The show had major celebrities in it including Carmen Electra, Gwen Stefani, Christina Applegate, Christina Aguilera, Brittany Murphy and Dita Von Teese doing her Martini Glass act. The celebrity guests would sometimes tell jokes or sing and then we would all dance and sing and each of us had something special we did with really hot, vintage burlesque style outfits and incredible doll face makeup created by the artists from MAC. The audience was jam packed every night with the likes of Cameron Diaz, Jared Leto, Marilyn Manson, Hugh Hefner, and all his Playboy Bunnies. I would greet Mr. Hefner with a kiss on the head when he came to the show. He liked that a lot. But his Bunnies liked it even more. It was very funny and sweet. I also made sure Christina Aguilera was always ready for the finale.

This was THE ticket to have in Tinseltown. It was an absolutely awesome experience that I am very grateful I got to have. It was with the success of the show, that the creator, Robin, took the group to the next level. At the time, they had asked me to be in the Maxim Magazine shoot they were doing with the group, but I had already signed on and wanted to fully immerse myself in my first starring role in a feature film called “IOWA” by Matt Farnsworth with Rosanna Arquette and John Savage. I decided the best decision was to focus on my film work. Those few moments in the dance studio that night turned out to be an experience I could have only dreamed of. I am proud knowing that I was a part of something that went on to be a multi-platinum recording artist girl group.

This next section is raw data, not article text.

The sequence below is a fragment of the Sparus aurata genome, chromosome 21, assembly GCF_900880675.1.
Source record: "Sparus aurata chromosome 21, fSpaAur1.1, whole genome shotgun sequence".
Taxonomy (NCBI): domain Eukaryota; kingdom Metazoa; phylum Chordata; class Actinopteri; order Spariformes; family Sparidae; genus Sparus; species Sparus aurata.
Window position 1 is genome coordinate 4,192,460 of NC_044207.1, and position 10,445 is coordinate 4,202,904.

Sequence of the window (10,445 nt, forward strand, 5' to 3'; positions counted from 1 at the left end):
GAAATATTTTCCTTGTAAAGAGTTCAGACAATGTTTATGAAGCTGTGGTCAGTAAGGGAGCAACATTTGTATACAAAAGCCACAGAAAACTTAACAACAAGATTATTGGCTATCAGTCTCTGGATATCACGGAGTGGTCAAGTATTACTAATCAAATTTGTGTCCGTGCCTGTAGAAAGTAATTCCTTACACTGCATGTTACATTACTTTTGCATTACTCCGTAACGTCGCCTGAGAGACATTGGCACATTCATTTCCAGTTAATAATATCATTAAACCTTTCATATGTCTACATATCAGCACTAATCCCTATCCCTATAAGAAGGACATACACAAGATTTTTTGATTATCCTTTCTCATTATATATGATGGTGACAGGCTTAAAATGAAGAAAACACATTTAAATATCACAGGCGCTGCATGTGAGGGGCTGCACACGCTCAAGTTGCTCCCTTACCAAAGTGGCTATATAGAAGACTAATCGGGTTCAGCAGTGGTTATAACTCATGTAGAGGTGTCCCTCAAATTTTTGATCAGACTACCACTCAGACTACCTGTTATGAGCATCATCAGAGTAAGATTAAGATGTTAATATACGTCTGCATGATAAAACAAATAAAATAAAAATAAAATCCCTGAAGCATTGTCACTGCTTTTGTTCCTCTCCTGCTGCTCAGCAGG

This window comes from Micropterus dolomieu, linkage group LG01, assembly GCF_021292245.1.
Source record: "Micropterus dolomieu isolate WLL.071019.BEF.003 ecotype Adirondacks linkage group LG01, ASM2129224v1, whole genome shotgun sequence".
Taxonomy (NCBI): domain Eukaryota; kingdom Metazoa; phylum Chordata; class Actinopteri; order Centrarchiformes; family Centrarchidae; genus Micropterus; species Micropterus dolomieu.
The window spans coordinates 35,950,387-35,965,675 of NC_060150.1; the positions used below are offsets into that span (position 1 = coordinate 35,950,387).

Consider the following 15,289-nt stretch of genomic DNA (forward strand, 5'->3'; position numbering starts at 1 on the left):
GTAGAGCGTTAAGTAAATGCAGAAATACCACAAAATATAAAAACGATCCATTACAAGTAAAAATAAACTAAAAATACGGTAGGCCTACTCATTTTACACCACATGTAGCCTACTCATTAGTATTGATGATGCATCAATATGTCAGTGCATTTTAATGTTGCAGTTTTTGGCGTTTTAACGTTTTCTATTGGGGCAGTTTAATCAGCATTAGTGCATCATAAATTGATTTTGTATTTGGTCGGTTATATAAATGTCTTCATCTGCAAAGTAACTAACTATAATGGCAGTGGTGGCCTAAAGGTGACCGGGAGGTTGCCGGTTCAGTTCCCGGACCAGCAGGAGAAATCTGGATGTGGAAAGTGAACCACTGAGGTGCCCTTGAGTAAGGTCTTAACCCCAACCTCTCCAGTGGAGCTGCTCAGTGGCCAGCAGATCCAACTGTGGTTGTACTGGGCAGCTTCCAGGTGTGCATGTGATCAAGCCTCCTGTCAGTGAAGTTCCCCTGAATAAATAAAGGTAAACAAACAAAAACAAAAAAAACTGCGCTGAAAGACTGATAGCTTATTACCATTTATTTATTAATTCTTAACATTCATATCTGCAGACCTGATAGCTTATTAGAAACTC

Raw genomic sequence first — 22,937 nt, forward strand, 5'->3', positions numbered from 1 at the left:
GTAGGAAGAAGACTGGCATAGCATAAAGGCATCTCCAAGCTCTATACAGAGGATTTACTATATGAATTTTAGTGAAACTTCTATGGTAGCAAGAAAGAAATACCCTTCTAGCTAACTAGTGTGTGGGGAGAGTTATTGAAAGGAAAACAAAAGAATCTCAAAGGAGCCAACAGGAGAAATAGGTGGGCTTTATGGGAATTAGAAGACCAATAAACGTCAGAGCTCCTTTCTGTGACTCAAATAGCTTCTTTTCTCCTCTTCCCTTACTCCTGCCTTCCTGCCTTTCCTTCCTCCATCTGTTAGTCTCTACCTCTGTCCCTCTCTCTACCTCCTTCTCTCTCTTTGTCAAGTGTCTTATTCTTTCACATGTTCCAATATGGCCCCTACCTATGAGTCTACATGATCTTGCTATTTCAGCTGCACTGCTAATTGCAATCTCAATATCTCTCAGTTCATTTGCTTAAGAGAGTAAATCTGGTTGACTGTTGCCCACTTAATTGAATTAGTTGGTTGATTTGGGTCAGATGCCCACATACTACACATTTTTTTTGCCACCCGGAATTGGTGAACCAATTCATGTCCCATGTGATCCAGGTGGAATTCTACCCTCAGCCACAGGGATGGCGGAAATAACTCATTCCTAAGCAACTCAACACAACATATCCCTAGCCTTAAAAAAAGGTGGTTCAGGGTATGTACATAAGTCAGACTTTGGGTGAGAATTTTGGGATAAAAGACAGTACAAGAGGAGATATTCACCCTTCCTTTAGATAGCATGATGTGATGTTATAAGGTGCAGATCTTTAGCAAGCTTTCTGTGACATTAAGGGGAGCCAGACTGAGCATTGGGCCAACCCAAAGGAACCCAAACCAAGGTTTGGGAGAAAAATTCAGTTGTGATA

Q4) In the 2003 movie, “Descendant” you played Vicki. What can you tell us about the flick and was this your first acting role?

I had been working for the production company that made the film so I got an opportunity to audition. I had done small no speaking parts on TV and in films in NYC, but this was my first film role where I would have dialogue and most likely would not be cut out of the edit. This was the film I met The Orphan Killer creator and my producing partner Matt Farnsworth on. He was playing Katherine Heigl’s incestuous brother and my boyfriend. Jeremy London was the star of the film loosely based on stories of Edgar Allen Poe. It was a great learning experience and a good group of professionals to work with.



dfoster3Q5) You then played Donna Huffman in “Iowa”. You also co-produced this with Matt Farnsworth and you were awarded best actress at the Midwest Independent Film Festival for your role. How much fun did you have on-set and did you enjoy playing this character and find it rewarding also producing the movie?

“IOWA” was a project of passion. After I had met Matt Farnsworth, we decided to make this film he had been writing. We spent at least two years doing research on the topic of meth in the Midwest. Since I grew up in New Jersey, I didn’t have the knowledge of the problem meth was becoming in America’s heartland. Matt’s family is originally from there and he had seen first hand his Grandfather’s hometown deteriorate because of meth abuse. It was inspiring to me to try and make a film that could touch on a taboo subject. This was way before the success and concept of the show Breaking Bad. Matt and I were some of the first filmmakers to document the problem in Iowa. Since we were doing research for the film, we were lucky to get a contact to a girl who would forever change our idea of meth and what we would put on film.